10 states gaining retireesArticle added by Marlene Y. Satter on January 10, 2017
Ranked: #36 (1,735 pts)
Retirees used to seek mild climates and beaches, but United Van Lines finds that many now are relocating to the Mountain and Pacific West. (Photo: iStock)
Retirees in search of their own private Shangri-La in which to spend their golden years are heading less toward the beach and more toward the mountains, possibly indicating a sea change—no pun intended—in what seniors are looking for during retirement.
That’s according to United Van Lines’ 40th annual National Movers Study, which found that retirees these days are choosing destinations that differ from what one might expect.
In fact, only last May, a study by SmartAsset Tools that relied on U.S. Census Bureau data on the migration patterns of people over the age of 60 found that during 2014, the most recent year for which data were available, retirees were still seeking out southern and beach states (think Florida, the Carolinas, Georgia and Delaware).
Although at one point it was a pretty reliable prediction that retirees would flock to mild climates and seaside venues, United Van Lines found instead that many were seeking out other destinations, including the Mountain and Pacific West (with some exceptions, of course).
The United Van Lines study has tracked inbound and outbound moves by state since 1977, and for this year the study included moves it handled within the 48 contiguous states and the District of Columbia.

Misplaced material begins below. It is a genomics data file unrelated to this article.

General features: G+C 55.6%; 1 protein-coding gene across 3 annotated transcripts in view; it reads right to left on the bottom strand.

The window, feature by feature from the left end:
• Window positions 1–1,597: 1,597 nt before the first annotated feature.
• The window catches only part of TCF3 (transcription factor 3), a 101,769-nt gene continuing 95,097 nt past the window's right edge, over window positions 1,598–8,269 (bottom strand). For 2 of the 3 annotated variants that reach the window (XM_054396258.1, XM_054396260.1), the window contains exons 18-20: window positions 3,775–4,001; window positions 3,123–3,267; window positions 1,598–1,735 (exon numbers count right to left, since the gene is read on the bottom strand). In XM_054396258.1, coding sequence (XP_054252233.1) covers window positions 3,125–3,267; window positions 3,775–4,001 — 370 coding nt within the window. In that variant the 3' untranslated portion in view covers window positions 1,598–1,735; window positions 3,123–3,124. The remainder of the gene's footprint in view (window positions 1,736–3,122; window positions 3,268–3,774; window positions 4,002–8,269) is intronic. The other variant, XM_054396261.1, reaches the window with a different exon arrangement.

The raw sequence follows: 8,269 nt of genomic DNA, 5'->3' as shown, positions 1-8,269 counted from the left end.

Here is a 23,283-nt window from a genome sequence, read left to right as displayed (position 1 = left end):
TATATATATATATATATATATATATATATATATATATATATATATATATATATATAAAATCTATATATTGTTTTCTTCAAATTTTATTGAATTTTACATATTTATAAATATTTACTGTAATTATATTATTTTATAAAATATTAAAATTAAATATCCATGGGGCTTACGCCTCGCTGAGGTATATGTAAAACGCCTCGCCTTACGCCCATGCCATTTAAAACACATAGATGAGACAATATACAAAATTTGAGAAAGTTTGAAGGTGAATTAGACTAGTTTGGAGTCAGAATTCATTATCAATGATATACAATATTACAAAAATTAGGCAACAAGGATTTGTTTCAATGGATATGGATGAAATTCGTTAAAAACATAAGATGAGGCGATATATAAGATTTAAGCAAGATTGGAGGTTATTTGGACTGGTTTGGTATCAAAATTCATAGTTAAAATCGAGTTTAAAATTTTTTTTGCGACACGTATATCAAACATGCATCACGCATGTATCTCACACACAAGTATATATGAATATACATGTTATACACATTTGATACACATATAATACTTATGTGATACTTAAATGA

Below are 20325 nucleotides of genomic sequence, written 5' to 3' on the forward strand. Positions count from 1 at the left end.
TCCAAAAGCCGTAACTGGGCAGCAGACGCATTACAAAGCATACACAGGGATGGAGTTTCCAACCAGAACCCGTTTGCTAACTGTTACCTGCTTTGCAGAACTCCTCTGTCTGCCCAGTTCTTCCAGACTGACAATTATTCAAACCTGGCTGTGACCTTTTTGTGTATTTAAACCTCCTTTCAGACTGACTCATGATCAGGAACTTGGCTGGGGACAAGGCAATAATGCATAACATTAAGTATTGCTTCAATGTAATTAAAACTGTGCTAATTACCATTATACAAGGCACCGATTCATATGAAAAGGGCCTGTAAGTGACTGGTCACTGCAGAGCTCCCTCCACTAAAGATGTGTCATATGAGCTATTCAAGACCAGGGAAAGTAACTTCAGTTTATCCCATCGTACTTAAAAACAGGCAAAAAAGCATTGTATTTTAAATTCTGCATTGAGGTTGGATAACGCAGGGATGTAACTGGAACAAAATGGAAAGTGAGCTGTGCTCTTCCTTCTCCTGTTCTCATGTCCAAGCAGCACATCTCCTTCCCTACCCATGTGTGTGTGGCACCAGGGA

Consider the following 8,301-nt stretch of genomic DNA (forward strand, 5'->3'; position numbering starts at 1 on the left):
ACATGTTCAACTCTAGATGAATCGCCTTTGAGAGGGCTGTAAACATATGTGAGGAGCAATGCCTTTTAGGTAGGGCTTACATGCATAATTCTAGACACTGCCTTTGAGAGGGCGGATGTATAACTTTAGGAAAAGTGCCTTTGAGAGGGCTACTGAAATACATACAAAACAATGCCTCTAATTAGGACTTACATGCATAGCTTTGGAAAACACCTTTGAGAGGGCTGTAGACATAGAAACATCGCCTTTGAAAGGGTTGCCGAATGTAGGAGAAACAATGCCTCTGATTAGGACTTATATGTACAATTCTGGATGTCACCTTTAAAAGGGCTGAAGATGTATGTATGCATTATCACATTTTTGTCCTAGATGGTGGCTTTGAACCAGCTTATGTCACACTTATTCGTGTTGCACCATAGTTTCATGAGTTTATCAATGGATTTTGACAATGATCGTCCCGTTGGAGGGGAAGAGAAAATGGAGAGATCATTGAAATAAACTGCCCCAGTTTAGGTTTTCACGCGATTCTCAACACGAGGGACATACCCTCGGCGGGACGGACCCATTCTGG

Related: 10 worst states for families wanting a richer life
“This year’s data clearly reflects retirees’ location preferences,” Michael A. Stoll, economist, professor in the Department of Public Policy at the University of California, Los Angeles, said in the study.
Stoll added, “We are seeing more retirees than ever decide to relocate, and as a result, new retirement hubs are popping up in Western and Southern states. Interestingly enough, these retirees are leaving at such a fast pace that the movement of millennials to urban areas in the Midwest and Northeast is being overshadowed.”
Many retirees tend to put heavy weighting on factors such as the availability of good medical care and the cost of living—including taxes on retirement income and property—although some are more concerned with proximity to family (nearly 20 percent of all those who moved in 2016 did so to be closer to family).
But whatever’s driving them, it appears many are listening to Horace Greeley’s old advice to “go west,” with states in the Mountain West drawing more retirees than previously.
Here are the 10 states United Van Lines says retirees flocked to last year—including some uncharacteristic destinations.
With its location in the intermountain west, Wyoming is one of the unexpected states drawing a high number of retirees.
In United Van Lines’ survey of movers entering the state, 21.05 percent of respondents said they were going to Wyoming to retire, while 5.41 percent of those leaving the state had other retirement destinations in mind.
9. New Hampshire
Considering its weather, New Hampshire isn’t exactly the first state you’d expect retirees to seek out to spend their sunset years.